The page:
Monday, March 6, 2017

The Geometry of Wood

    A recent email from Todd Sformo, a biologist living in Barrow, Alaska, alerted me to his prose poem "Knots" in the online publication Hippocampus Magazine; a sample from "Knots" is offered below.
     Sformo's poem, which offers vivid descriptions of geometric patterns in wood, uses as epigraph several sentences from the Polish mathematician Stanislaw M Ulam (1909-1984). (Ulam was involved in the wartime Manhattan Project and in the design of thermonuclear weapons.)

When I was a boy, I felt that the role of rhyme in poetry 
was to compel one to find the unobvious 
because of the necessity of finding a word which rhymes. 
This forces novel associations and almost guarantees 
deviations from routine chains or trains of thought. 
It becomes paradoxically a sort of automatic mechanism of originality.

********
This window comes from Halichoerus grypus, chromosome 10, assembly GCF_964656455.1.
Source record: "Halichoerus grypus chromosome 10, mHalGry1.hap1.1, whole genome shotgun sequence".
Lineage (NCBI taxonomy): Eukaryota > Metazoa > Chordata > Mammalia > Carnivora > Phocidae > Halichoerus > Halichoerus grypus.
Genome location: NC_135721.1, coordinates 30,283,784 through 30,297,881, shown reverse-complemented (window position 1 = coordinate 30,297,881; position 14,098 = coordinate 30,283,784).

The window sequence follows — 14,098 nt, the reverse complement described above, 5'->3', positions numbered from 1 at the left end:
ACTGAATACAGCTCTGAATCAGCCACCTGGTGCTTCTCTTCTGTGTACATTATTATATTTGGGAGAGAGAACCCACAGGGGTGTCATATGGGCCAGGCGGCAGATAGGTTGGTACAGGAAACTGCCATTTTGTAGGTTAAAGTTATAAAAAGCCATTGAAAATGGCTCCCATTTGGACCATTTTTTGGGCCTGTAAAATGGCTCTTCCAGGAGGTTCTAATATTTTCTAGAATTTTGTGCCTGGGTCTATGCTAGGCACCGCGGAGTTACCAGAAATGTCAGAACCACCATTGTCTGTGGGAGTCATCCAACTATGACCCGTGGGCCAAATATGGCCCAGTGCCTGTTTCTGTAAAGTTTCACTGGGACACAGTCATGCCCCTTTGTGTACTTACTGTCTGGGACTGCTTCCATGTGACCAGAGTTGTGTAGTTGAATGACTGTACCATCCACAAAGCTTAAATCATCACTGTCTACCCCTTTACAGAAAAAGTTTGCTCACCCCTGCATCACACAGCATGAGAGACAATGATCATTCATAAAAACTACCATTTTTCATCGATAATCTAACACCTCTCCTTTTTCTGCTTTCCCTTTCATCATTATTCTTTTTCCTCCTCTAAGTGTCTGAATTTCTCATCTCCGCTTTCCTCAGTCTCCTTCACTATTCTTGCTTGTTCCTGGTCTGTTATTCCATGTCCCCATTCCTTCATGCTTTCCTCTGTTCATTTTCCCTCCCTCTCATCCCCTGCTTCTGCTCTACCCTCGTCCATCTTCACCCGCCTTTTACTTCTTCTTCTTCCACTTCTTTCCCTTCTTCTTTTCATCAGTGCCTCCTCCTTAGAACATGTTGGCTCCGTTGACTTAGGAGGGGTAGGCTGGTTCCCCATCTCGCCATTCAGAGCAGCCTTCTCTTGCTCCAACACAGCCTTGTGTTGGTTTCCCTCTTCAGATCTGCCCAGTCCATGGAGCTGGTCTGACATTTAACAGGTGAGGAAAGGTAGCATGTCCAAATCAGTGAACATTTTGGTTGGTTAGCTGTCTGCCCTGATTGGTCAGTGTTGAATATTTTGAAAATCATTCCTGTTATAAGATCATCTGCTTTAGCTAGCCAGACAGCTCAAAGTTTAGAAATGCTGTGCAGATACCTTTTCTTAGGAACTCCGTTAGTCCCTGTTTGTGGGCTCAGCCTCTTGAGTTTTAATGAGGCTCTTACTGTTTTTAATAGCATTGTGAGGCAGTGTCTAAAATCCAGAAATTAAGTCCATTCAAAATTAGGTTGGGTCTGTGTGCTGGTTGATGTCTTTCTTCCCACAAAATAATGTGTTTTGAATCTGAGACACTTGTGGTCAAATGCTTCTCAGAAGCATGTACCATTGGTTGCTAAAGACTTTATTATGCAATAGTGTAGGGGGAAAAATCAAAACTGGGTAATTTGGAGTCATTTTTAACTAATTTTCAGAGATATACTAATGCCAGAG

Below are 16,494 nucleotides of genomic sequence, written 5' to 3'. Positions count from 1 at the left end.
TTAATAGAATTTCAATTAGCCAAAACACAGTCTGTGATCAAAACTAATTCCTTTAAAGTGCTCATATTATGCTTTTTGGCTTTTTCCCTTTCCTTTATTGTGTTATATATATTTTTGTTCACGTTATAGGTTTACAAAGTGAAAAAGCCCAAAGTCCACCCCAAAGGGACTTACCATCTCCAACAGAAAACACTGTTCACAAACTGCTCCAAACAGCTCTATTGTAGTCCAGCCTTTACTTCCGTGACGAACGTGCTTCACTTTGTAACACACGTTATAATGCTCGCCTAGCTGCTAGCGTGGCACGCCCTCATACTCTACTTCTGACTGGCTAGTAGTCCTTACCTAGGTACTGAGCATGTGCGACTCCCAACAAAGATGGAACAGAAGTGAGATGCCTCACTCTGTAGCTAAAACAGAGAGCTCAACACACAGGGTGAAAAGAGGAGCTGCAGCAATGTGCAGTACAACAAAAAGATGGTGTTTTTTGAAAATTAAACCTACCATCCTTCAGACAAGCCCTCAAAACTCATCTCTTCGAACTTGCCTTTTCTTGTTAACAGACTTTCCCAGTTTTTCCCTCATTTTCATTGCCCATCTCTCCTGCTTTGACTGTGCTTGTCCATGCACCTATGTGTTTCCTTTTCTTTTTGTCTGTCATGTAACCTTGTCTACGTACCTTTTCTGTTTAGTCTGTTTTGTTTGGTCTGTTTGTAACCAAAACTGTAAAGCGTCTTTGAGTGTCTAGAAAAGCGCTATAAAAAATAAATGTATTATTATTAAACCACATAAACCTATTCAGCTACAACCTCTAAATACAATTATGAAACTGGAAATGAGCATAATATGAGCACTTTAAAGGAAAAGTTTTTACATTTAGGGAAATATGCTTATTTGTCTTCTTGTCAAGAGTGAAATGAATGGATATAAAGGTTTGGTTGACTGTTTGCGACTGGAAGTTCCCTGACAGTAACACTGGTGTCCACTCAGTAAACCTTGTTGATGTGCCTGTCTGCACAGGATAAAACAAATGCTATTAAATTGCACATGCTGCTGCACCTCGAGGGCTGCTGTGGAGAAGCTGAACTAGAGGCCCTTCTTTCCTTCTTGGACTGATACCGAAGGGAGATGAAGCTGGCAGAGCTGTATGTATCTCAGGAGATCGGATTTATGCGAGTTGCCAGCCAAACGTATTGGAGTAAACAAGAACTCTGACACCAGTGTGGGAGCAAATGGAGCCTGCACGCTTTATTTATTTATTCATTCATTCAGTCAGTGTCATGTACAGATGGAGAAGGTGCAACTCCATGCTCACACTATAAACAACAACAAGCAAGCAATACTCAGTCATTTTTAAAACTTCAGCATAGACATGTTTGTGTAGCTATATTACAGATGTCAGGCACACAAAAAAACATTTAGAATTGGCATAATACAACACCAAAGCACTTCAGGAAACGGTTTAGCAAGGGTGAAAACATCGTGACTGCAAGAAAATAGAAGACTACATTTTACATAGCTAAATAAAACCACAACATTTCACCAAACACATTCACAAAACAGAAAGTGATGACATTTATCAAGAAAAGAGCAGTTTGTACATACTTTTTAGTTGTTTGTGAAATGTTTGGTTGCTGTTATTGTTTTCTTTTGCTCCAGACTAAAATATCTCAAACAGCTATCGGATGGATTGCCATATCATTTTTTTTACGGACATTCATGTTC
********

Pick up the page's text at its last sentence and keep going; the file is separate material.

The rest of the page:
I am pretty sure that this “habit” of originality exists in mathematical research.
—S. Ulam, Adventures of a Mathematician

The poem "Knots" by Sformo does not, despite his citation of Ulam's words, contain rhyme -- but it is alive with geometric imagery.  Here is a sample:

. . . Slowly zooming-out from knots, we see the widening breath of gnarls encircled by growth rings the shape of a magnetosphere and caught by the sound of a pebble dropping into a still pond. The watery capillary waves are in floorboards and wooden library card catalogs. We see figures in panel compress into bow shocks, iron filings arched by some alluring vigor. Another pebble: solar flare in cat’s paw while magnetic shivers broaden down beams where lines of force, this time, were affected by a slight solar breeze that makes cusps and tails, auroras of a dormant bud.  . . .
You may read all of "Knots" here.

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